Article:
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Problems; so what if it was actually a reused cup marked stone or at least one end, it could even have been a “gong stone” perched on a block it would surely resonate – as demonstrated on those columnar dolerite blocks from the Precelis. Either way this particular rock was probably reused, it had a history of its own before being incorporated into the monument.

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So it goes on, cup-marks, found around the world yet their meaning poorly understood in prehistoric Europe. So I set about  pondering the intangible in relation to Lake District rock art and concluding the perhaps in-conclude-able; that these were memorable places well known to people partly through the creative process of cup-marking and partly through other stuff that happened there that is invisible archaeologically – to speculate is to accumulate, knowlwdge at least, appropriate perhaps in the light of recent events to paraphrase a Capitalist mantra…

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…oh no not again.

Pete

Acknowledgements

Thanks to the organisers of BRAG 2015, George Nash and Aron Mazel; a user friendly group of rock art individuals. The following papers are mentioned here: Paul Devereux – Winning the Cup: The problematic relationship between cup markings and lithophonic rocks; George Nash – Something Completely Different: the politics of Bedouin marks in the Negev, Southern Israel;  Cezary Mamirsky – Sardinian statue-menhirs revisited: a central Mediterranean perspective; Peter Style – Visceral places and Volcanic Voids: a consideration of Lake District rock art as ceremonial sites. The excavation at Long Meg was a community project run by Altogether Archaeology based in the North Pennine AONB and led by Paul Frodsham.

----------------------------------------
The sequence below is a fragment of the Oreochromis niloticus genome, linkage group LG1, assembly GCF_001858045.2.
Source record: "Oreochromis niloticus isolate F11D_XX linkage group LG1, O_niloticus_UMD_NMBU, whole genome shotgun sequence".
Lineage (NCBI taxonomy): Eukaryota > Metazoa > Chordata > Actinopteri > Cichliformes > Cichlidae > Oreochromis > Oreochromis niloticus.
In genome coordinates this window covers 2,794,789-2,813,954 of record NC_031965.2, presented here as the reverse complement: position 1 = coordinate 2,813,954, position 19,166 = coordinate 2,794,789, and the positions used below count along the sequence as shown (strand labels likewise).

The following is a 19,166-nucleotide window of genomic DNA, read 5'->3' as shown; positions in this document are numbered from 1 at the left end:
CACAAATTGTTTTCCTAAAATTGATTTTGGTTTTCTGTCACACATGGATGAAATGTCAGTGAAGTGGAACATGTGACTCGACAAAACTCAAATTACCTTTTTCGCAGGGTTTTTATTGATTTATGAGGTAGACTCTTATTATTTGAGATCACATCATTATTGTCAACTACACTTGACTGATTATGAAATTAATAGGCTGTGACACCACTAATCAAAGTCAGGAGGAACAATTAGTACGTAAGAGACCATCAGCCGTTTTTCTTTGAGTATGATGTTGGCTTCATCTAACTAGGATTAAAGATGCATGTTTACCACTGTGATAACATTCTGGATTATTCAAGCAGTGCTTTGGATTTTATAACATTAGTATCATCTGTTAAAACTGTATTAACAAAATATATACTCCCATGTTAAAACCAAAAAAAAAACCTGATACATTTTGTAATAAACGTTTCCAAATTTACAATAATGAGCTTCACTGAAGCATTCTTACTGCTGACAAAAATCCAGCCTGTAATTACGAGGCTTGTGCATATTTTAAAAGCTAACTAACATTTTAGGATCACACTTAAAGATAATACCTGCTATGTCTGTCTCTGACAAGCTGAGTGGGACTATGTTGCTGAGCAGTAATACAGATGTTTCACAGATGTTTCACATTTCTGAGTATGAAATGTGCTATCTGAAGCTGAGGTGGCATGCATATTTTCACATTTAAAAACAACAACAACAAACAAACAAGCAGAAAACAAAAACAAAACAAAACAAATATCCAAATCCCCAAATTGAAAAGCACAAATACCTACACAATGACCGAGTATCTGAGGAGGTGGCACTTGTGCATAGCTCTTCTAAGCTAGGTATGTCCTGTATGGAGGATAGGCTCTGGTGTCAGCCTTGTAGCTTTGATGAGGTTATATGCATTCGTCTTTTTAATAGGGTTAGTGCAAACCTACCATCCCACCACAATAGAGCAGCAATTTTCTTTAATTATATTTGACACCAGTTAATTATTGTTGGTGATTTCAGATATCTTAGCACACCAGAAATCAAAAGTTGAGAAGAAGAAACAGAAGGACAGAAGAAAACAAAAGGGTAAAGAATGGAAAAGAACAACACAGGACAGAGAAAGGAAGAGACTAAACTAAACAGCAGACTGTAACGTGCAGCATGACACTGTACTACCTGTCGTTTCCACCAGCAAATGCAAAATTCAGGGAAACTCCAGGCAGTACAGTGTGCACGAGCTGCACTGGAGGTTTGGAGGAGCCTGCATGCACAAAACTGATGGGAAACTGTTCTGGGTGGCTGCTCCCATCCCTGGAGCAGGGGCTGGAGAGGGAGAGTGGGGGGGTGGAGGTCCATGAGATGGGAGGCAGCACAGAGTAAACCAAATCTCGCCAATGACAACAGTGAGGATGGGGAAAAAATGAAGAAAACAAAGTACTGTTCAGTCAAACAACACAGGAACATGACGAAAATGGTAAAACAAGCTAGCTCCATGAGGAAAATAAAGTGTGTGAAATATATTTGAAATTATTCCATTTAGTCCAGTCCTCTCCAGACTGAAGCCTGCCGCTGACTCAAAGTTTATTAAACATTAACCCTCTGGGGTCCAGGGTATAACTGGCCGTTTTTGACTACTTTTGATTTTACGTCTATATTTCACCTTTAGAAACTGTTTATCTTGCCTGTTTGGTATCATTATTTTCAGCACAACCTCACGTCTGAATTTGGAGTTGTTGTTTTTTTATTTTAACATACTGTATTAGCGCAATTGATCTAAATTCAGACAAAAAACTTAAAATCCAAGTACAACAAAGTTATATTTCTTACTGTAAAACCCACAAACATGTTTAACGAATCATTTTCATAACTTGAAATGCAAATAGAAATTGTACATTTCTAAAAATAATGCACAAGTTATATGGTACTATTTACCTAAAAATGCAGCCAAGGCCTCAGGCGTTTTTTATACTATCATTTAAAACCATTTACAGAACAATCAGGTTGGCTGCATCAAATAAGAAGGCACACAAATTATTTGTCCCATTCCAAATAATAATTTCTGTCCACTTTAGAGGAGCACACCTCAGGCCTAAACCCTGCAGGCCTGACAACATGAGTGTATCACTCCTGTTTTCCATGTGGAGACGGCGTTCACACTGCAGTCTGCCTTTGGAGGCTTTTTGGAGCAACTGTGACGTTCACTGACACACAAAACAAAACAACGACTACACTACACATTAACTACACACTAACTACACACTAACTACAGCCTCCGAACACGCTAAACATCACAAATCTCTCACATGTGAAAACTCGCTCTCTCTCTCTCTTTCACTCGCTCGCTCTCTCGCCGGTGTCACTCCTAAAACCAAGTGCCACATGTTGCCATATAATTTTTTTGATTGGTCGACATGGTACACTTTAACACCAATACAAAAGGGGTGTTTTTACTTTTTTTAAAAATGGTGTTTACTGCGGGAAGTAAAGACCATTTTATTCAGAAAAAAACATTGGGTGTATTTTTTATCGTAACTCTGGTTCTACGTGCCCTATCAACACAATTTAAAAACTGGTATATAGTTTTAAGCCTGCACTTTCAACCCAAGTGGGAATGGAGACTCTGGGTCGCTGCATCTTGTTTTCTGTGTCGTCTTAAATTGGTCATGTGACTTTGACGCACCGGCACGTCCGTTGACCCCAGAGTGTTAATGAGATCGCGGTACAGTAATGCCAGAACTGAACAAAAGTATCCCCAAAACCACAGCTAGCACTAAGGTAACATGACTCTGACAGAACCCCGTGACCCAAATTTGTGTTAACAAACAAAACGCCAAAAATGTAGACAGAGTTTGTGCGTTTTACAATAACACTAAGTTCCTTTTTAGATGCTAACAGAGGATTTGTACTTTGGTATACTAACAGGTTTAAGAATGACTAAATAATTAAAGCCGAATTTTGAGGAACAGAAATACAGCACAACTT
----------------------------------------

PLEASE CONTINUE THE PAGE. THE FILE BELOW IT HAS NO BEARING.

Thus the chant went out early in the morning at Woodstock as the somnolent – LSD weary –  space cadets arose, drawn from their slumbers by the mantra; it was Sly and the Family Stone getting funky. This was recently recalled in a BBC documentary and although never a great funkster myself the pounding rhythm that drives the music many find irresistible and the suggestion was that this was because of its rhythm that mimics the human heartbeat. So of course rock art in high places came to mind…

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Well, despite the apparent nonexistent relationship between “Funkadelia” and rock art, it’s all about making human connections and this one concerns the auditory element in the creation of rock art. It can’t be avoided, anyone who has bashed two rocks together knows it makes quite a noise, outdoors with an amphitheatre of mountains the sound is amplified and  echoes too, adding to the effect. In a world free of sound pollution this would make a strong impact on people.